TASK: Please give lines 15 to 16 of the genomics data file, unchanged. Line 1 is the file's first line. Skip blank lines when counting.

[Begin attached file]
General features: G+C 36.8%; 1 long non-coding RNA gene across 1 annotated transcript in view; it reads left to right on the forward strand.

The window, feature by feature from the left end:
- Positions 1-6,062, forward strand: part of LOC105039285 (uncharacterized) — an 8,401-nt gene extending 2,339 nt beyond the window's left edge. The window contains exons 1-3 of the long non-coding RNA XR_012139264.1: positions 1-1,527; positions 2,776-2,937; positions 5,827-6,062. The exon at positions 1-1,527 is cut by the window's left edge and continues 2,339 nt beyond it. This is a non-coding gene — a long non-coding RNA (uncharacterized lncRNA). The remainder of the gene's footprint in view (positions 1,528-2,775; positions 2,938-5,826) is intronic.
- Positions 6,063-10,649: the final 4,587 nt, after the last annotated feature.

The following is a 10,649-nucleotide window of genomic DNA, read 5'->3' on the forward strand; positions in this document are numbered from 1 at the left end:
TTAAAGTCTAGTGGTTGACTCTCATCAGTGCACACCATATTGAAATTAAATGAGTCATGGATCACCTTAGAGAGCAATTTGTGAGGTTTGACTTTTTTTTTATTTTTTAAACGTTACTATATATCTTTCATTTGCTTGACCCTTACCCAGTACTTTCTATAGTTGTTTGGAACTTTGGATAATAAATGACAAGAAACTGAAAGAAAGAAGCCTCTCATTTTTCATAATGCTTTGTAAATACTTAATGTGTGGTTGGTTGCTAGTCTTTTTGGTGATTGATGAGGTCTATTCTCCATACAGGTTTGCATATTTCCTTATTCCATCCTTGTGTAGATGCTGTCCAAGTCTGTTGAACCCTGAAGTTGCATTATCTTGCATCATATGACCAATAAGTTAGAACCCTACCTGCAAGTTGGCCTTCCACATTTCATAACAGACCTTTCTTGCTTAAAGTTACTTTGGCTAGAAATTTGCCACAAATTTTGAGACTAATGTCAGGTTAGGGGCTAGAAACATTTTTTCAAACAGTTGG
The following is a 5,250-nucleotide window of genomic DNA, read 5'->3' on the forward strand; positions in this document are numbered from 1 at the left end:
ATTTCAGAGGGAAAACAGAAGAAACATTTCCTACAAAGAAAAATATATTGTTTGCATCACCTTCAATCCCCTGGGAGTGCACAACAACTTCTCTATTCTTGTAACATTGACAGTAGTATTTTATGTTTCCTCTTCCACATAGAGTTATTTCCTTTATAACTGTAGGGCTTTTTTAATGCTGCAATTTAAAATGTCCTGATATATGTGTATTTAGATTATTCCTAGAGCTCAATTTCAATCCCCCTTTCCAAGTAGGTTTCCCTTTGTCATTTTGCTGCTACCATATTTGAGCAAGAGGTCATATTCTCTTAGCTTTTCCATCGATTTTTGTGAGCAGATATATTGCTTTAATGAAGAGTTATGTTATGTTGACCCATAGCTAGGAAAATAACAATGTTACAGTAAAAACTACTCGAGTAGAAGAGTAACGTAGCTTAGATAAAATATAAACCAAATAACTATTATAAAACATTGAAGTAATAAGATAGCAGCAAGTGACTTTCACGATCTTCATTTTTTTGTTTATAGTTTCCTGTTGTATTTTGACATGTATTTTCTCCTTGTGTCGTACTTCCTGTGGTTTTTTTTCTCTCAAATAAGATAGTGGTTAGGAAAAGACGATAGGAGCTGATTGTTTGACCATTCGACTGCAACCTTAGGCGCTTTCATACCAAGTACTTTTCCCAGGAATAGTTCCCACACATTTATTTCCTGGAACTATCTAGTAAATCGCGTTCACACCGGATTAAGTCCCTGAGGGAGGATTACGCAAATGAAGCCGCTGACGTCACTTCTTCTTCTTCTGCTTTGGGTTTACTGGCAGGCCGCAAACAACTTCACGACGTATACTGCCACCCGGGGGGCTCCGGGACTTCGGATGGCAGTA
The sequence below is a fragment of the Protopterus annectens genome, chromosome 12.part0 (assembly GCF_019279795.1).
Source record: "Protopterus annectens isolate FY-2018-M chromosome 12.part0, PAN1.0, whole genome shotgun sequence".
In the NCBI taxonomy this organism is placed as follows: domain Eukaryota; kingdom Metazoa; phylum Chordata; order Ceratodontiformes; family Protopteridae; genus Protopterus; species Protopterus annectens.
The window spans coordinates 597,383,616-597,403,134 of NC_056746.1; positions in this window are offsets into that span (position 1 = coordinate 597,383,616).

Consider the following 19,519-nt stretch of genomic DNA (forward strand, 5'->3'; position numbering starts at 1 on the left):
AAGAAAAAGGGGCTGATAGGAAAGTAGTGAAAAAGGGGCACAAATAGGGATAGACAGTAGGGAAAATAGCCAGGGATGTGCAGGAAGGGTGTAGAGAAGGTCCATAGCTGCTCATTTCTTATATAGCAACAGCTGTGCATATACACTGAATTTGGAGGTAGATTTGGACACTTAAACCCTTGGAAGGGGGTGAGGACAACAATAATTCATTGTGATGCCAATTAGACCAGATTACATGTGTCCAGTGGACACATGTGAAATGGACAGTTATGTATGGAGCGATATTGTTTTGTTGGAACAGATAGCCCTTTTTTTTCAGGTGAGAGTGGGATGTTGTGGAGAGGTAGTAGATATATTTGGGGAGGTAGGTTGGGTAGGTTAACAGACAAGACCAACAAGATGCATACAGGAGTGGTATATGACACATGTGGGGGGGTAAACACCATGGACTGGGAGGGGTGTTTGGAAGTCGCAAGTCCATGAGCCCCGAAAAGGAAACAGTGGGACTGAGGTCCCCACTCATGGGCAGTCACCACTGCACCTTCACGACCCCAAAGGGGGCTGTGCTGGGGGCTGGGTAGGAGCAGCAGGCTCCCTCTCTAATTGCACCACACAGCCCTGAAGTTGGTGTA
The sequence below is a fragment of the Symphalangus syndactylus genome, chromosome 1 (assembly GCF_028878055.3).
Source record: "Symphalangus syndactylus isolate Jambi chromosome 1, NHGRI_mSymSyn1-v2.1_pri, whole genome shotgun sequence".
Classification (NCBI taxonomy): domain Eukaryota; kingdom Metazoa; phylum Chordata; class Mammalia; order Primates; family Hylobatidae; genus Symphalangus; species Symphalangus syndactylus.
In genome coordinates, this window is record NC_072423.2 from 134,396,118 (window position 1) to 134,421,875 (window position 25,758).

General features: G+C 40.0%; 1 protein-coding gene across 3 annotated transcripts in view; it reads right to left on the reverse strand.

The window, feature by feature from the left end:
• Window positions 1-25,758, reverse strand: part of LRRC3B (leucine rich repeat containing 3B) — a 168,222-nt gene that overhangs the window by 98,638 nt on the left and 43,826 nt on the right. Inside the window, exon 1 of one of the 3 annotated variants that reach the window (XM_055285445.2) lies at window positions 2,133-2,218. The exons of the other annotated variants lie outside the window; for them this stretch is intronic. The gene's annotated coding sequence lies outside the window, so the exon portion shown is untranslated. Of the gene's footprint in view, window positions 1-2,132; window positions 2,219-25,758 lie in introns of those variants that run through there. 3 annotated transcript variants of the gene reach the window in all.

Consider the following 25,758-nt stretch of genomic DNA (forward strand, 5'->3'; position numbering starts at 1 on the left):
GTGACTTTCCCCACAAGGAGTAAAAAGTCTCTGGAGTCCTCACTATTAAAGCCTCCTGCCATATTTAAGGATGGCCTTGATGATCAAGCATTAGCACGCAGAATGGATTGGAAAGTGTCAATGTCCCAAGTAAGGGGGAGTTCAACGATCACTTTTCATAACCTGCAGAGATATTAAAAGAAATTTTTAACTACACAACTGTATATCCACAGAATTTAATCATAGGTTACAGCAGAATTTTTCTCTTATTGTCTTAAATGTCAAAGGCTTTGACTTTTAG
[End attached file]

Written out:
The sequence below is a fragment of the Symphalangus syndactylus genome, chromosome 1 (assembly GCF_028878055.3).
Source record: "Symphalangus syndactylus isolate Jambi chromosome 1, NHGRI_mSymSyn1-v2.1_pri, whole genome shotgun sequence".